Saturday, August 17, 2013


I mentioned in a previous post that I was thinking about boxes, but as small artworks, of an intimate scale. While we're at it, they can have function, which I suppose to some means they are craft. Well, OK, call 'em what you like, but they are assemblage.

From my little chests of old paper, and scraps of cloth, cigar boxes and book covers, and made with an intuitive process. I can't seem to find a way to cut an accurate mitered score to bend them up from one flat piece (the old cigar box cardboard and bookboard is too thick and often rather brittle).  So I began collaging over corners and making cloth hinges to fortify them.  They have been kept in my jar of potpourri, so they are fragrant, too.  My original idea was to use them for packaging my jewelry sales, but I think they may stand alone as ah-sem-blahjj (a la Michael DeMeng's favorite way of saying it).

Old wallpaper, dress pattern instructions in French,
an illustration from a Canadian mail order catalog advertising
men's pajamas, postcard birds, sealing wax, millinery trim,
the spine of an old book cover, salvaged cloth, button,
and that's just the outsides.

Insides have more text from 19th and 20th c. magazines
(I do love those little ads with the funky illustrations;
artists made a living at line drawings in that marketplace)
die cut paper butterflies that came to me in packaging from
an Etsy seller; a hand cut stamp of my own; and that
wonderful dress pattern tissue in French, so shabby chic.

This is the one I think is closest to a stand alone art work.
I call it "Smoking With The Stars, a Midcentury Bromance."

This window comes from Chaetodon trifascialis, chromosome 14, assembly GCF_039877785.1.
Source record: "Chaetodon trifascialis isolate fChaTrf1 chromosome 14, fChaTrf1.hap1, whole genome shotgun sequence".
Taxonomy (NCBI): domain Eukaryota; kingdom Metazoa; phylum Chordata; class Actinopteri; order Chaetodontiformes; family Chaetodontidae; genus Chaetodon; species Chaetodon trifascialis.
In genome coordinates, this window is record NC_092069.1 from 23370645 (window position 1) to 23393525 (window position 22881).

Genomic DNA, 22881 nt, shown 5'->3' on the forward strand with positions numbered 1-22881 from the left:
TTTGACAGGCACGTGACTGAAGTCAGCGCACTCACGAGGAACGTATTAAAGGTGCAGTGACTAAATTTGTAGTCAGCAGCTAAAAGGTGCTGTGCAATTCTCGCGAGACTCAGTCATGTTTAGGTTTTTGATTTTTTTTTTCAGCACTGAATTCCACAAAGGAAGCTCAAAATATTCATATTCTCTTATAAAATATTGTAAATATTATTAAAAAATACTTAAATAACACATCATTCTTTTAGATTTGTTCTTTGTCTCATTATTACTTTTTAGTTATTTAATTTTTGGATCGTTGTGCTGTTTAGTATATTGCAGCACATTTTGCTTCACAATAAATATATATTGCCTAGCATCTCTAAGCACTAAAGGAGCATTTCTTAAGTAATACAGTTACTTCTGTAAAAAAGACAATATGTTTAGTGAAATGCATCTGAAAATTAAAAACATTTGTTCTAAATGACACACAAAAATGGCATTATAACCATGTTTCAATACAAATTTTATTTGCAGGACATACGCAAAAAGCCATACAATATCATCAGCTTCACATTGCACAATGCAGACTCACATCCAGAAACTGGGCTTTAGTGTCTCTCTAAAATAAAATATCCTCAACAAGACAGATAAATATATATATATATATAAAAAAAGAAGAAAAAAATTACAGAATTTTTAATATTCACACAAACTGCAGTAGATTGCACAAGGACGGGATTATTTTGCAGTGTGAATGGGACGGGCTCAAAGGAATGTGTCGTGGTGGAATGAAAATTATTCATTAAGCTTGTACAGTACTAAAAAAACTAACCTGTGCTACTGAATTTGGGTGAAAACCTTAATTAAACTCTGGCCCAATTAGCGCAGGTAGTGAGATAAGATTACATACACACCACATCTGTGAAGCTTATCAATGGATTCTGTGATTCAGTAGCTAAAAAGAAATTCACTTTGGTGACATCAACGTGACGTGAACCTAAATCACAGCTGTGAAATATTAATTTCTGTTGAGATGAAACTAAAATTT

The two gentlemen, advertising men's pjs, are sharing a smoke,
on a bookboard salvaged from a retired library book about
the constellations, with corners reinforced with scraps of text
from the dressmaking pattern, the star book, and other cute oldies.
I drilled the bookboard and affixed a Bakelite button and the rolled
sari silk scrap for a closure.  It is close to the size of a hard
pack of cigarettes.  The two gentlemen look alot like
certain prominent Hollywood stars of the day; can you guess who?

I'm listing the Bromance one, just to test the waters. It's substantial, and I varnished it so it could take some wear. I prefer the nice, frosty matte look of paper surfaces, but I also wanted this one to have some beef to it. It's so much fun; every face has a little accidental detail that comes together with others to hint at some sort of story. You figure:  "Fred", "Frederick," "Paris," "Answer to Augusta's Question," "Big Dog," "feel every beat of your heart" -- some hidden on the edge of legibility. It would be just right as a bit of heart (art) on a desktop, no?  A little provoking, at once topical and mysterious.


  1. I love these!!!!!
    don't know the dudes...
    put some of your yum yum smells in there...

  2. oh your new blog layout!!
    clean fresh readable...good one!

  3. Dear readersbetweenlines, you are all entirely too young. I guess I have to give it away. The one on the left is a ringer for Rock Hudson, the other reminds me of Alan Ladd. Of course I was just a sprout when I saw them on the silver screen . . . You should watch more old movies!

  4. these are awesome!!! they are well worth listing. and yeah, those dudes do look like old fashioned movie stars. dont even know who alan ladd was. my whole family went through a faze where we watched all the charlie chaplain movies. i do love those boxes. i love collage and old beautiful papers, and the box is a great medium for that. perfect on a coffee table or something, where you can touch and enjoy the inside as well. not in a house with kids, though. like the varnish idea especially since they didnt come out shiny.

  5. Alan Ladd in Shane -- considered an adult western in its day, and spawned a whole buncha little boys born in the late 40s-50s named Shane. The closing scene is right up there with all the classics, like Marlon Brando's torn shirt. Brandon deWilde yelling Shane, come bake Shane, as he rides into a moody sunset. And EVERYBODY (except Fanci, but that's ok, she gets a waiver) remembers Rock starring madcap romances with Doris Day. Don't they?